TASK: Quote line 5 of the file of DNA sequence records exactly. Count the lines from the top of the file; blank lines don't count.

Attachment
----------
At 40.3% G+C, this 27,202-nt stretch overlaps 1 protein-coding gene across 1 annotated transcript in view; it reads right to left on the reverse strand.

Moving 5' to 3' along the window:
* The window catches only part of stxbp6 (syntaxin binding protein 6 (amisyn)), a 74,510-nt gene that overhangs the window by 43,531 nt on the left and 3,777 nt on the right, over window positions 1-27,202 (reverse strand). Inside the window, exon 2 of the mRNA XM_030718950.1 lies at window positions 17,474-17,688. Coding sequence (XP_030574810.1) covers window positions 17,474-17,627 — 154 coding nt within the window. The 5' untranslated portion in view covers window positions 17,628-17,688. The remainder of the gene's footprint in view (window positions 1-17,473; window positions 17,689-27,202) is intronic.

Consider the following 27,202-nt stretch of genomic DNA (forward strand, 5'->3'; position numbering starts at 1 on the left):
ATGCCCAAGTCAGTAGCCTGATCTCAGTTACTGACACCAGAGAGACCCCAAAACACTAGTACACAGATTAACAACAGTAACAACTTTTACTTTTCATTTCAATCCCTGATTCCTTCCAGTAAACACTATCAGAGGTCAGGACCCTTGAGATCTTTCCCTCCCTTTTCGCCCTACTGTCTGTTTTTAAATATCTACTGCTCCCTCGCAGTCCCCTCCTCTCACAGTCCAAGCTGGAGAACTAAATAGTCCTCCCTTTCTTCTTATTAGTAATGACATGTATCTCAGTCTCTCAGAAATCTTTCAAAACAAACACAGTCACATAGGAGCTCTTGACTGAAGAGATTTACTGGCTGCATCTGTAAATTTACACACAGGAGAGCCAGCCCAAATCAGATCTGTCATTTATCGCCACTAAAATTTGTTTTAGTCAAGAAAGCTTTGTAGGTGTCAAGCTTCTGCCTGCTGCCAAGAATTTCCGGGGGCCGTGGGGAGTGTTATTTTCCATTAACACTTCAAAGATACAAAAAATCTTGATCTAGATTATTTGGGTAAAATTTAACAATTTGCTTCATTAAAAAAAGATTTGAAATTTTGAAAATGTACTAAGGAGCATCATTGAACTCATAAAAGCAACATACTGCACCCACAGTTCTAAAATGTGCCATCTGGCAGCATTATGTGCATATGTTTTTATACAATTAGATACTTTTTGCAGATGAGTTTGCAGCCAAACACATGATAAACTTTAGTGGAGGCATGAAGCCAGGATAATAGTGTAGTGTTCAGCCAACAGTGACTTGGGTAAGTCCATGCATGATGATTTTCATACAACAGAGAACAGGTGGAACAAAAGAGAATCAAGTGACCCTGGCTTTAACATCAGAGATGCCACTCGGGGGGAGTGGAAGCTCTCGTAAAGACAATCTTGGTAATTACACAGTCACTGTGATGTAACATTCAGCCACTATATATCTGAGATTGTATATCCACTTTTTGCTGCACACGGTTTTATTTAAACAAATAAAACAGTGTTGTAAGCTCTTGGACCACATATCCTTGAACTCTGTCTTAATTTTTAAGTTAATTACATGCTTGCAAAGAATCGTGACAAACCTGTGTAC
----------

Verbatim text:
ATGCCCAAGTCAGTAGCCTGATCTCAGTTACTGACACCAGAGAGACCCCAAAACACTAGTACACAGATTAACAACAGTAACAACTTTTACTTTTCATTTCAATCCCTGATTCCTTCCAGTAAACACTATCAGAGGTCAGGACCCTTGAGATCTTTCCCTCCCTTTTCGCCCTACTGTCTGTTTTTAAATATCTACTGCTCCCTCGCAGTCCCCTCCTCTCACAGTCCAAGCTGGAGAACTAAATAGTCCTCCCTTTCTTCTTATTAGTAATGACATGTATCTCAGTCTCTCAGAAATCTTTCAAAACAAACACAGTCACATAGGAGCTCTTGACTGAAGAGATTTACTGGCTGCATCTGTAAATTTACACACAGGAGAGCCAGCCCAAATCAGATCTGTCATTTATCGCCACTAAAATTTGTTTTAGTCAAGAAAGCTTTGTAGGTGTCAAGCTTCTGCCTGCTGCCAAGAATTTCCGGGGGCCGTGGGGAGTGTTATTTTCCATTAACACTTCAAAGATACAAAAAATCTTGATCTAGATTATTTGGGTAAAATTTAACAATTTGCTTCATTAAAAAAAGATTTGAAATTTTGAAAATGTACTAAGGAGCATCATTGAACTCATAAAAGCAACATACTGCACCCACAGTTCTAAAATGTGCCATCTGGCAGCATTATGTGCATATGTTTTTATACAATTAGATACTTTTTGCAGATGAGTTTGCAGCCAAACACATGATAAACTTTAGTGGAGGCATGAAGCCAGGATAATAGTGTAGTGTTCAGCCAACAGTGACTTGGGTAAGTCCATGCATGATGATTTTCATACAACAGAGAACAGGTGGAACAAAAGAGAATCAAGTGACCCTGGCTTTAACATCAGAGATGCCACTCGGGGGGAGTGGAAGCTCTCGTAAAGACAATCTTGGTAATTACACAGTCACTGTGATGTAACATTCAGCCACTATATATCTGAGATTGTATATCCACTTTTTGCTGCACACGGTTTTATTTAAACAAATAAAACAGTGTTGTAAGCTCTTGGACCACATATCCTTGAACTCTGTCTTAATTTTTAAGTTAATTACATGCTTGCAAAGAATCGTGACAAACCTGTGTAC